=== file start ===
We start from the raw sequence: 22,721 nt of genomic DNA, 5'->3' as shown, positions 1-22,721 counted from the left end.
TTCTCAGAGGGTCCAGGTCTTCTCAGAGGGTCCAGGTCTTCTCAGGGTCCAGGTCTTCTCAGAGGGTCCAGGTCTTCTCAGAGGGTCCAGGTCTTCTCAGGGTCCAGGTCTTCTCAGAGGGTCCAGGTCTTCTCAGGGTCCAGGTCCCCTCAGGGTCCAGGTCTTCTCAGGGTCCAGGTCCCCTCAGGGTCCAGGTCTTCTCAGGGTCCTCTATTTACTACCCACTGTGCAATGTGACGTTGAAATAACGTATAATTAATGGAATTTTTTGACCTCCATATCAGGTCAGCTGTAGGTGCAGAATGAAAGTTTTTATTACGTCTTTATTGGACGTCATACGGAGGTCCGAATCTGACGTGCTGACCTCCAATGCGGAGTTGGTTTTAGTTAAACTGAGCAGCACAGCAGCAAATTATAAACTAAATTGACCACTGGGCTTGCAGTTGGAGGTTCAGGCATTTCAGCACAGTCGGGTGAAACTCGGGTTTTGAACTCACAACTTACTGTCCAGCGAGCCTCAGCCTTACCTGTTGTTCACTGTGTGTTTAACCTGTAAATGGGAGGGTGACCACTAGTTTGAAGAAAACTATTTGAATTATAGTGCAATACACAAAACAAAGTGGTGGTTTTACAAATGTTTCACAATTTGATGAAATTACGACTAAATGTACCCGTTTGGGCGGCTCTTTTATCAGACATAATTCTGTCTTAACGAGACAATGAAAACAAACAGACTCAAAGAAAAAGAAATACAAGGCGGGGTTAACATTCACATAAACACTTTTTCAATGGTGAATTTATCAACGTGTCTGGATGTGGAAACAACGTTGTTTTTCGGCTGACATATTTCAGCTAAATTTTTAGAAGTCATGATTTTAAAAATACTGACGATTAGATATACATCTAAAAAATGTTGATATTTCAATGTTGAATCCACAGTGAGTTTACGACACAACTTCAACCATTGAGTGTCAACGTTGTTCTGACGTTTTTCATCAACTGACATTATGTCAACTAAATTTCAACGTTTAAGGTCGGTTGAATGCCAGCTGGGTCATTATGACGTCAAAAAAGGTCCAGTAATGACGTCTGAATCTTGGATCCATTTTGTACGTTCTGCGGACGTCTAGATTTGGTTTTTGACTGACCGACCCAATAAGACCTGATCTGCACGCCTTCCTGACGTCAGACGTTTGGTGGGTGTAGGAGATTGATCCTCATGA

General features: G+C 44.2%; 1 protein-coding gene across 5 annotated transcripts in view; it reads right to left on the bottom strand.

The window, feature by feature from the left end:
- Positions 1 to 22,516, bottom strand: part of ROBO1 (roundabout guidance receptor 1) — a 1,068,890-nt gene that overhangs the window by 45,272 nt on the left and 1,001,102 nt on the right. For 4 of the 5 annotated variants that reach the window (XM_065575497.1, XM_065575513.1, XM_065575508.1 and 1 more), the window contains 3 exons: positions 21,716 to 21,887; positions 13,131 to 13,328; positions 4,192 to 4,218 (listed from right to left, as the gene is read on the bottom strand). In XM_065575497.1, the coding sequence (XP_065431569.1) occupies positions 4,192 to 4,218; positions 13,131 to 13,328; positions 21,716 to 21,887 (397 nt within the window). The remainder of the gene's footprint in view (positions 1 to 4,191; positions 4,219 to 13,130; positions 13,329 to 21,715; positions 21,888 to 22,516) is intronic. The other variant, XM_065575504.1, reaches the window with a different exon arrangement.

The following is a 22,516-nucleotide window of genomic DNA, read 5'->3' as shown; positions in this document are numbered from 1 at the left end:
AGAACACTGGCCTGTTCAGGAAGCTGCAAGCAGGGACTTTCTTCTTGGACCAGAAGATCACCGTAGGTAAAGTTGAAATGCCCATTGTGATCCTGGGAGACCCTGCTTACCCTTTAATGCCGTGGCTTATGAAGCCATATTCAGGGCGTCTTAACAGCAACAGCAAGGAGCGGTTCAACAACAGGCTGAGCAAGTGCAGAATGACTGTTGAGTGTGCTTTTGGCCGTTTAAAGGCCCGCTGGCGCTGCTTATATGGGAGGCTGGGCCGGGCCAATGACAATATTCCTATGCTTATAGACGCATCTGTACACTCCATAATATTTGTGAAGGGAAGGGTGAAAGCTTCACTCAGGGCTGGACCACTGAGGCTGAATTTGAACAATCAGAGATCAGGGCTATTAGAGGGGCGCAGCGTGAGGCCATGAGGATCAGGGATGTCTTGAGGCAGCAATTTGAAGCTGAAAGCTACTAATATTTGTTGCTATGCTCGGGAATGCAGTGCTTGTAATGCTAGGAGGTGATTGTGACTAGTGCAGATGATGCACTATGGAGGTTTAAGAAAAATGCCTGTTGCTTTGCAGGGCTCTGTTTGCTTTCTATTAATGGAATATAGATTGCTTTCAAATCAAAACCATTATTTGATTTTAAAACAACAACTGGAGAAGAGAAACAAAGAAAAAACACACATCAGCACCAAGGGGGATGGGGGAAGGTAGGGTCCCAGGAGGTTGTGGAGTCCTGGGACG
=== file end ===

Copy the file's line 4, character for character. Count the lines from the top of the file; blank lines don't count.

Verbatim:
The window, feature by feature from the left end: